Tag Archives

Archive of posts published in the tag: Jay Cost

Corruption and Tariffs

“The larger the state is, the more capable it is of picking winners and losers, and the more aggressively it will be lobbied to do so in a particular way. And while it is easily misunderstood in this age of the modern regulatory state, the tariff is perhaps the earliest example of big government — the state intervenes in otherwise free markets to bring about a result it finds socially or economically desirable. “

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Trade Factions

What DT is risking is not just some political points in the rust belt and trade promises. When this trade war ends like all the rest do, and the economy takes a hit- it will not be his stupid trade polices that are blamed, it will be his ‘stupid’ tax cuts.

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Poorly Suited for Central Planning

from National Review and Jay Cost,  Congress Wasn’t Designed to Handle Tax Policy To put it bluntly, Congress is not well suited for national economic planning, which is basically what pro-growth tax policies boil down to. As a matter of fact,…

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Creating Your New Master

Why Medicare for All Would Damage our Republic by Jay Cost at National Review This is a very diverse array of policies, but they all exhibit a similar flaw. When the government wishes to accomplish some public purpose that it does…

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The Unchecked Will of The Majority

From the progressive standpoint, the Framers had not so much erred in their efforts as subsequent events had rendered their formulations moot. Madison had been particularly worried about a fractious majority violating the public good or minority rights for selfish…

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Institutionalized Corruption

All of this helps us understand how the spoils system became rampant in the nineteenth century. The resources required to win a nationwide presidential election were too massive for parties to raise on their own, and so they turned to…

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Madison and Hamilton

For Madison, the ultimate goal of the new government was to balance different factions and produce public policy that was only in the public interest; for Hamilton, the goal was a vigorous government to spur the country on to national…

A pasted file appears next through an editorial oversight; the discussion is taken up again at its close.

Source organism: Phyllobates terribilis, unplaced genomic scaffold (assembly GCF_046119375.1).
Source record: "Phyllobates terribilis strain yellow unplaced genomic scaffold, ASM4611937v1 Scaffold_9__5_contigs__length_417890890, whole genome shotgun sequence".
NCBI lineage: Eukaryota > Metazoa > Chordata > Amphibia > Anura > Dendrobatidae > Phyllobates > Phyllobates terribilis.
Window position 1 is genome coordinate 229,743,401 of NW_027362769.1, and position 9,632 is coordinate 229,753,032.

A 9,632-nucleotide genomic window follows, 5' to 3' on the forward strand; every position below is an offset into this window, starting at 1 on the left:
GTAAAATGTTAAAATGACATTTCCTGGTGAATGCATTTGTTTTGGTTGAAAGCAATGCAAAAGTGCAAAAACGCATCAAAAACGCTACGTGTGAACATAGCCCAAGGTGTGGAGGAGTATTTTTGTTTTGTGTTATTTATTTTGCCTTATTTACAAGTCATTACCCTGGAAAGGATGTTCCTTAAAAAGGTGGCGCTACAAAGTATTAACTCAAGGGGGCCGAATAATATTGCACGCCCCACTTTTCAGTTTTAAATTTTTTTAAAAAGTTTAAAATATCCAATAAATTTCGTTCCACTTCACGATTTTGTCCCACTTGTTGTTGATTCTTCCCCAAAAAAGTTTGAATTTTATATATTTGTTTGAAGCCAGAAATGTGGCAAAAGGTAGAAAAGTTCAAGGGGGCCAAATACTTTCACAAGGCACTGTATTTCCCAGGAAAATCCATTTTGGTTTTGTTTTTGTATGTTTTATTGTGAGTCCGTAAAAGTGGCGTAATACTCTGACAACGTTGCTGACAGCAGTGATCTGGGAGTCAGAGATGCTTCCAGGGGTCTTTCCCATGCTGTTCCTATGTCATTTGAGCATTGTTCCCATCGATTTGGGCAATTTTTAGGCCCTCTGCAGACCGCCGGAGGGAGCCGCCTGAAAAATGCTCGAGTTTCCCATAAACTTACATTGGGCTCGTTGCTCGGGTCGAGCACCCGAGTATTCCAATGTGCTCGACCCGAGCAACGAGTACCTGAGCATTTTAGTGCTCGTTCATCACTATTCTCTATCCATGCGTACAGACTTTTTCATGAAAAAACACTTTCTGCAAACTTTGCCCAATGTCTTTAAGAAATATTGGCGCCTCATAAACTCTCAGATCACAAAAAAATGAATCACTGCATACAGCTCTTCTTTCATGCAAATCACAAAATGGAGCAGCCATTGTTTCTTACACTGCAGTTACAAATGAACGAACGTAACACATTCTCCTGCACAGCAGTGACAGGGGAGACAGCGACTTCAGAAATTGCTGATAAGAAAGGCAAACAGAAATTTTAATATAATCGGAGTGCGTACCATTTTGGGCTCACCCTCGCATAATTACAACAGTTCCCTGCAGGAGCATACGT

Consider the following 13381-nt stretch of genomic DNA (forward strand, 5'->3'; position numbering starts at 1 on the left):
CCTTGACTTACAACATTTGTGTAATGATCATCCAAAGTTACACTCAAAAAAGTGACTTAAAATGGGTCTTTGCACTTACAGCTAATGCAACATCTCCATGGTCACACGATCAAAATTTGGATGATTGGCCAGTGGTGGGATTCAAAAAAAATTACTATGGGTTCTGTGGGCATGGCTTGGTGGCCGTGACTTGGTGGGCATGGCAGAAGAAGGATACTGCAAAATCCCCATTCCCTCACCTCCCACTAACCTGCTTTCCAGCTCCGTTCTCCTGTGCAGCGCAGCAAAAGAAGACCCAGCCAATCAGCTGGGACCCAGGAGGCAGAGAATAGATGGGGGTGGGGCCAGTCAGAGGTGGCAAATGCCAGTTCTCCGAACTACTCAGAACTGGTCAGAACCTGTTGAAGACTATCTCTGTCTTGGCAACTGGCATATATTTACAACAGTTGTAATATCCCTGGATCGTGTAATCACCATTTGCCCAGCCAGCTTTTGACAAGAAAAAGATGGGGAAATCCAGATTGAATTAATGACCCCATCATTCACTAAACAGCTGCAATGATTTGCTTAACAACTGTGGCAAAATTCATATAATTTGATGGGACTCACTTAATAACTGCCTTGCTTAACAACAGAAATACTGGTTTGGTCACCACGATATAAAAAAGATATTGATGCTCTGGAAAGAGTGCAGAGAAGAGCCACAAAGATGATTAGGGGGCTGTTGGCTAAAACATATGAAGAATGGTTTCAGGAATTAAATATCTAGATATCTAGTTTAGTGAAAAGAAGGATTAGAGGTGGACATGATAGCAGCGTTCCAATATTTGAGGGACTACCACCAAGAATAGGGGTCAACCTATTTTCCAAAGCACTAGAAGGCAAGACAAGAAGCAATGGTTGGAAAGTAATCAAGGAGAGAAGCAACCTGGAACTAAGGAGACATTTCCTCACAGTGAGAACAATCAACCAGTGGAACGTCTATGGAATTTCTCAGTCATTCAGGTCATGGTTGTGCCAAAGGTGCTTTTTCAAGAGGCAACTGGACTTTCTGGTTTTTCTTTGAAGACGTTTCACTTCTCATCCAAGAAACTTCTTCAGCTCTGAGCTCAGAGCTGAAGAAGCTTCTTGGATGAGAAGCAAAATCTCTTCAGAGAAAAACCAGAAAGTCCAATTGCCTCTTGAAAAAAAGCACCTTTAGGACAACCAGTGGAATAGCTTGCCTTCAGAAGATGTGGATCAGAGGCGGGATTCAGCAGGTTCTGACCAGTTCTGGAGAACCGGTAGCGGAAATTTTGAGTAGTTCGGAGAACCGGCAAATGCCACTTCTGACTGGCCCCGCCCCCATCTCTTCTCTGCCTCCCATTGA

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Parochial Power

To be clear, the problem is not with expansive governmental powers per se. Rather, it has to do with the institutions of government that exercise those powers. Specifically, we use eighteenth century institutions, originally meant to do much less, to…

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Structural Corruption

The country has increasingly demanded nationalistic authority for the government, but has refused to abandon the parochialism inherent to the original design. Indeed, Americans are wont to celebrate the contradiction: we unabashedly demand that our government exercise sweeping powers to…

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Unlimited Power from Limited Government

Jay Cost writes The Real Price of Politics in The Weekly Standard. Excerpts: Too often, debate over what government should do takes place in the abstract. But the particulars of the American system are relevant. Our government was never meant…

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How We Breed Political Corruption

***** Jay Cost writes in The Weekly Standard  The Real Price of Politics. Excerpts:  If the government were asked to do only what a fair reading of the Constitution authorizes it to do, this design would not be a problem.…

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The Unique Challenge of Overturning Obamacare

From The Weekly Standard, Killing Obamacare by Jay Cost: Why should we believe that the federal government is remotely capable of managing something as complicated as American health care? The complexities of the task make a mockery of the very notion of…

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The Limitations of The State

From The Weekly Standard, Killing Obamacare by Jay Cost: It was the success of the progressives in World War I that inspired Franklin Roosevelt—Wilson’s assistant secretary of the Navy—to treat the Great Depression as a national emergency akin to the…

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The Rollout Reader

Comments on the disastrous health care roll out. Delaying from Behind by James Taranto at the WSJ Our younger readers–those who were born yesterday–may not remember when delaying ObamaCare was considered a wild idea, its exponents limited to crazy right-wing terrorists. Times have…

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Political Clients

The factions that came to depend on the largesse of the Democratic-run governments became clients of the national party, much as the Irish in New York were clients of their patrons in Tammany Hall.  They would vote for the party…

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